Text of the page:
Turner\'s Syndrome


A relatively uncommon human sex-chromosome disorder. Males very rarely
contract this disease. Its occurrence rate in females is about one per
3,000 live female births.

Occurs when a sperm carrying no sex chromosomes fertilizes a normal ovum,
resulting in a female that has only one X chromosome, producing a male
body type: short, with a broad neck, and usually lacking female internal
reproductive organs and secondary sex characteristics. The patient is
usually sterile and pregnancy is rare. Other signs and symptoms include a
low hairline, webbed neck, shield-shaped chest with widely spaced nipples,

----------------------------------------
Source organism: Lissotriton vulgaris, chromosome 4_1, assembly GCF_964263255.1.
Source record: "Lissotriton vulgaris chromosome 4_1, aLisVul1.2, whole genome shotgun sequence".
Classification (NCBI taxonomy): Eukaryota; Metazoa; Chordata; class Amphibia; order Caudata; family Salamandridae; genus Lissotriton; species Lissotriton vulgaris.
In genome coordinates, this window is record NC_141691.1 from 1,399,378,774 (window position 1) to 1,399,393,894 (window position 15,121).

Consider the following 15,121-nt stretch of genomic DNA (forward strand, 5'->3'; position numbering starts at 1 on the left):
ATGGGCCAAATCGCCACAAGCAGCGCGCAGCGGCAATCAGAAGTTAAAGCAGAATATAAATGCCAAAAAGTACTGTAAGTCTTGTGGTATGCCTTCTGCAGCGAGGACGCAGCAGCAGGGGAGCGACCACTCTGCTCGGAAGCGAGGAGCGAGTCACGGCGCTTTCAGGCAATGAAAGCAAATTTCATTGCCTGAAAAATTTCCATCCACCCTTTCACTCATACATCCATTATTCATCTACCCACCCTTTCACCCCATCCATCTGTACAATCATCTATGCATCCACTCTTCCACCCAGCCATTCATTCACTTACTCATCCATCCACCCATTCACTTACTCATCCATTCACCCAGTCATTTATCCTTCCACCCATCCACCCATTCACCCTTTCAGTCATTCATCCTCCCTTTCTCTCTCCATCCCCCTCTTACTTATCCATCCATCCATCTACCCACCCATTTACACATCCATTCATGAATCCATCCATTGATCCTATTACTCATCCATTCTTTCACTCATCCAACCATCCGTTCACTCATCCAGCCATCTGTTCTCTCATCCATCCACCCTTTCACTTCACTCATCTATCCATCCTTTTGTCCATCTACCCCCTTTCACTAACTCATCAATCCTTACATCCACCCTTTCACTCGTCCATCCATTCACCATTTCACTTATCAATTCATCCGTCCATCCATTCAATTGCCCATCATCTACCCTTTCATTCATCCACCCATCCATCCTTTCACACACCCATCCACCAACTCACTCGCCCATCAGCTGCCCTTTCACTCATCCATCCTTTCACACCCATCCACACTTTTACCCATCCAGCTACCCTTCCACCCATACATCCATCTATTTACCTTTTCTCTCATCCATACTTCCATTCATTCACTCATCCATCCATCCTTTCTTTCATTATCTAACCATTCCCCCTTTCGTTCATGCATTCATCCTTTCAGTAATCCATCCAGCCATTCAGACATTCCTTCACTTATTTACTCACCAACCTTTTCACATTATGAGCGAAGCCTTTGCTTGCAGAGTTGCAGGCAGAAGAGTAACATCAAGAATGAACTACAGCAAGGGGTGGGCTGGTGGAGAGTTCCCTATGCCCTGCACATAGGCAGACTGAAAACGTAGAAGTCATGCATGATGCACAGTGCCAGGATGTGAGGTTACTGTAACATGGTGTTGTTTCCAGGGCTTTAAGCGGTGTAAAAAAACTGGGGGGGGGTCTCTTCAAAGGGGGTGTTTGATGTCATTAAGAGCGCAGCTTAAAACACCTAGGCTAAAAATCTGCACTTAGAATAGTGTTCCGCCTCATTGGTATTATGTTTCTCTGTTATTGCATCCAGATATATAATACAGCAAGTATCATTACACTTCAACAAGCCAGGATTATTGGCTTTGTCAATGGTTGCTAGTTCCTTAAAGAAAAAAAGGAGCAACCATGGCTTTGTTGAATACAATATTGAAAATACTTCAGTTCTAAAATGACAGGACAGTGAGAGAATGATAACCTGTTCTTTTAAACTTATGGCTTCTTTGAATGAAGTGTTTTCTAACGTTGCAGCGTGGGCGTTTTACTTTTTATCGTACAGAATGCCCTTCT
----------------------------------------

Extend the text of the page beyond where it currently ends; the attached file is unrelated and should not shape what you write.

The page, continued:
and usually kidney and heart malformations. The patient may also have
immature breasts and be of above-average height. Some are mildly
retarded.

Despite many efforts, no real causes have been found to be linked to this
condition. It appears be a random event that can happen to anyone.

There is no reason why a woman with Turner’s Syndrome should not
lead a full, productive life. It is important though that she get good
medical care regularly.


Bibliography:

Biology Today. Harcourt Brace Jovanovich, Inc. 1991: Page 217.

"Turners Syndrome." Via CD-ROM: Compton’s Interactive Encyclopedia: 1996
Edition.

"The Turner\'s Syndrome Society of the United States." Via the Internet:
"http://www.turner-syndrome-us.org/".